Made in Haiti: Social Entrepreneurs Get a Boost


PADF administers a USAID-funded program called LEAD (Leveraging Effective Application of Direct Investment) which supports the growth of small businesses in Haiti. The four-year, $12 million program is an effort to support long-term economic growth in the region. We spoke to Yve-Car Momperousse, a Haitian American who received $200,000 from the LEAD program to grow her business, Kreyol Essence, which sells organic beauty products made in Haiti.

Q: Why are businesses like Kreyol Essence important to Haiti’s future?

A: Kreyol Essence is a social enterprise, says Momperousse. “Social entrepreneurs focus on market-based approaches to problems. [This] leads to sustainable and more scalable solution[s] than aid programs,” she says, which are typically focused on short-term solutions.

Q: Tell us about your company, where it operates and what it does.

A: “Kreyol Essence is an agribusiness that offers an extensive array of luxury beauty products. We are the premiere portal for organic and authentic commodities from Haiti. Our initial product portfolio consists of hair growth oils, exotic hair pomades, therapeutic body products including soaps and candles. We currently employ over 50 people and plan to employ 300 in the next few years.”

Q: What are some of the challenges you face as a business owner in Haiti?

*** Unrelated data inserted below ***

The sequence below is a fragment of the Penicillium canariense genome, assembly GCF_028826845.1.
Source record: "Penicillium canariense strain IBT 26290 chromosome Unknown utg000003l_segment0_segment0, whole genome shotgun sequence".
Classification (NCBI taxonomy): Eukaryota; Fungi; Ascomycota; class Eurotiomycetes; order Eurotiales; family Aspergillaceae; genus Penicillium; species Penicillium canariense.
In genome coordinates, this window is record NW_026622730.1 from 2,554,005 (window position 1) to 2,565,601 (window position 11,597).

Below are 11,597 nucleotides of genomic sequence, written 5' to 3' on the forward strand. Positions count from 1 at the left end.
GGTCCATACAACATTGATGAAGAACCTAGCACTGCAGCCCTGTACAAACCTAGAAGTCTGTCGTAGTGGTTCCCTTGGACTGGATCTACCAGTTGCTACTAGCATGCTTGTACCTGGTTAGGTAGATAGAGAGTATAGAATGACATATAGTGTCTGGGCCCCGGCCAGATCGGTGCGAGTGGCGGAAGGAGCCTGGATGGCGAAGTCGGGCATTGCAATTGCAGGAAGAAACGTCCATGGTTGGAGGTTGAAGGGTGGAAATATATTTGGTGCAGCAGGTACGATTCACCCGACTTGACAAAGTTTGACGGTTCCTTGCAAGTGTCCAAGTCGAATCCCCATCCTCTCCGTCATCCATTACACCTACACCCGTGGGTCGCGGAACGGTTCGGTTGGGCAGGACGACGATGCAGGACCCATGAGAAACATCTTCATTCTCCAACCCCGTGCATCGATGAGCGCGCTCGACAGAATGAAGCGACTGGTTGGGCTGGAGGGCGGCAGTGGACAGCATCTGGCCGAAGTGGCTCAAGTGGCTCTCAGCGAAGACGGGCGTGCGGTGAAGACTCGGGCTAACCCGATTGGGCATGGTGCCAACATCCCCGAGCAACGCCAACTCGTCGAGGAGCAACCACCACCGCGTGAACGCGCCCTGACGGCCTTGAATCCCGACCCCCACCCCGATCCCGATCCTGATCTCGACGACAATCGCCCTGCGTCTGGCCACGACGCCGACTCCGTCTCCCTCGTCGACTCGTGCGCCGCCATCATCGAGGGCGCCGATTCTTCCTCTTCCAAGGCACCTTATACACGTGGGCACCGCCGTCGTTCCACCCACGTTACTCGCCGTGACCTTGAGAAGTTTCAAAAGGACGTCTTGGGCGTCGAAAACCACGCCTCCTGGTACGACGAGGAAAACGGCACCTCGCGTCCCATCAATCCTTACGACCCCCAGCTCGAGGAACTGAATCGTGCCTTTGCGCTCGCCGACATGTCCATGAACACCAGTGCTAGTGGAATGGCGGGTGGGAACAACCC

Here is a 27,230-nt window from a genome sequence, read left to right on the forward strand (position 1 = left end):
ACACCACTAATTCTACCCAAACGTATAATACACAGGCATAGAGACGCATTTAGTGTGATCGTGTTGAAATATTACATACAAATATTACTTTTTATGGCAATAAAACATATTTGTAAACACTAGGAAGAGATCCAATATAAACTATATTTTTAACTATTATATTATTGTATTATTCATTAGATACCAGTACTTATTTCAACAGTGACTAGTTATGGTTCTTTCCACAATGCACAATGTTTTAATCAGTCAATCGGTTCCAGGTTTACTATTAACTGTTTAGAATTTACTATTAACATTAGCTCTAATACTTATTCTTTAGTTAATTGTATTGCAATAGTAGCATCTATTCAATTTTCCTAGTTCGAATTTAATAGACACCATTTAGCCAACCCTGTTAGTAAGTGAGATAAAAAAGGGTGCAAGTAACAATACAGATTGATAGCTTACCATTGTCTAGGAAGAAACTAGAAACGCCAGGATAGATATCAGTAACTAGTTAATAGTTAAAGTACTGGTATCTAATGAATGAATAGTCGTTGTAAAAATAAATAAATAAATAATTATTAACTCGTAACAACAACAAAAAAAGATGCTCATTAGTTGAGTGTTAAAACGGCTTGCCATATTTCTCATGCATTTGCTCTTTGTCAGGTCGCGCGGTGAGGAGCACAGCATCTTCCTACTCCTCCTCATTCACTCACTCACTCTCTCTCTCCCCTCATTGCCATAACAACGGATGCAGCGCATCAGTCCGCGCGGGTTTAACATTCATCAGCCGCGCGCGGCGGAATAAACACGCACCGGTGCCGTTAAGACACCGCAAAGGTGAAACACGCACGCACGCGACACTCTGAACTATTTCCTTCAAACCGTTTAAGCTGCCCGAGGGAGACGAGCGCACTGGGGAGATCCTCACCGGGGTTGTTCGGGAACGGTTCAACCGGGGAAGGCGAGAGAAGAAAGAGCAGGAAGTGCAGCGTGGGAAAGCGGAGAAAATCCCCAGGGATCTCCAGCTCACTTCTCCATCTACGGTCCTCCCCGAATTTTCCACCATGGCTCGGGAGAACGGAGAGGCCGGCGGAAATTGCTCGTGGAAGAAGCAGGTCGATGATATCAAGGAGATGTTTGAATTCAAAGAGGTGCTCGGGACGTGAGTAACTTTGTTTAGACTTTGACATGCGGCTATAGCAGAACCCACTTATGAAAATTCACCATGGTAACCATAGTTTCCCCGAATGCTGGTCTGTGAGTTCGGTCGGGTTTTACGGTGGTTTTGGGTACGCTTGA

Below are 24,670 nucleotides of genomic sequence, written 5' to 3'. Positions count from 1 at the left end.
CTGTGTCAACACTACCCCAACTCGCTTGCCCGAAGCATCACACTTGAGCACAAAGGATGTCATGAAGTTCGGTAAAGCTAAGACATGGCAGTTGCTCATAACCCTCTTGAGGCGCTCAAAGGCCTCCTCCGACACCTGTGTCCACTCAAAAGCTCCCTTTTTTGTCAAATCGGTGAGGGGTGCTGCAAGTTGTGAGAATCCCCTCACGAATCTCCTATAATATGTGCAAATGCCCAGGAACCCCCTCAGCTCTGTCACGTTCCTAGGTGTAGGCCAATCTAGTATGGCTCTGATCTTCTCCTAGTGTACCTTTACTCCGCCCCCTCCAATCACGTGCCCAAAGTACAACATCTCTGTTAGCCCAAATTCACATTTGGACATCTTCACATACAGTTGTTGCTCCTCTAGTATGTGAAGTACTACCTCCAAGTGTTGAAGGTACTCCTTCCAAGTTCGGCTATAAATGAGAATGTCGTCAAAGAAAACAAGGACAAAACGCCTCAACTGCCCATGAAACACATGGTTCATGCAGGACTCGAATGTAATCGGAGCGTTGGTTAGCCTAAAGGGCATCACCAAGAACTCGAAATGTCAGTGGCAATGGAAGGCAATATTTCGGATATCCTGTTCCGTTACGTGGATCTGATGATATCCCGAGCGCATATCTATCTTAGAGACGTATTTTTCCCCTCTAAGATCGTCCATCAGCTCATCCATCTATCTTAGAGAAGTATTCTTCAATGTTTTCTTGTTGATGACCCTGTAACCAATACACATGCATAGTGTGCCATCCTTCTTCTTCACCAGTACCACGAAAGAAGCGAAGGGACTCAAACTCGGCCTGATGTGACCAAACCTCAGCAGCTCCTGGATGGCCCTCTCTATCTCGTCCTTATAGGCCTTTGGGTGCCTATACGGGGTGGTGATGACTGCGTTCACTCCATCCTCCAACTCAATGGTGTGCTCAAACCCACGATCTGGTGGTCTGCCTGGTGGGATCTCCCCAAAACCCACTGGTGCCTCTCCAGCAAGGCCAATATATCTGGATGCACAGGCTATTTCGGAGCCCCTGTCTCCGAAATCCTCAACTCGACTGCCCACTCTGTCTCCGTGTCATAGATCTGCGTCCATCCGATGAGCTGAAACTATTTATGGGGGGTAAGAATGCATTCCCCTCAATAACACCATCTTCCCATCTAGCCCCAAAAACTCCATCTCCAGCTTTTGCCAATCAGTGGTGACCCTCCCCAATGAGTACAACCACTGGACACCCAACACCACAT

A: Challenges abound in Haiti, says Momperousse from spotty Internet connections to difficulty in recruiting local staff. “We also work with farmers and micro entrepreneurs that are critical parts of our supply chain,” she says. “This requires lots of patience, time, and work.”   

Q: What kind of improvements was your business able to implement with the grant from LEAD?

A: The grant enabled Kreyol Essence to make substantial improvements to its infrastructure through the purchase of computers, management software and tech resources, she says. The company also hired consultants to train farmers and producers on cultivating castor. “The grant allowed the company to build the foundation necessary to compete globally, adds Momperousse. “We could not export products and create jobs in Haiti without the funding.” 

Q: How has the LEAD grant shaped the company?

A: The lead grant was the first large grant we received, she says. “We were able to leverage the grant for other types of investments. This is extremely important so that we can focus more time on running the business then spending time raising capital.”

Q: What do you want people who have never traveled to Haiti to know about you, your business and the wider community?

A: “Most of what is seen on the news is negative about Haiti,” says Momperousse. “Every time I read an article about a country deporting Haitians, it reminds me how important economic development is for Haiti. I want to make Haiti a place its citizens want to come home to when others push them out.” 

Q: Why do you believe it is important to support women business owners and to find employment for women?

A: The rationale for supporting women business owners, women employees, etc. is very simple. Women are the backbone of the Haitian economy. Forty percent women are head of households in the country.  Studies show when a woman has financial stability, she takes care of her immediate family and a village; the same is not true for men.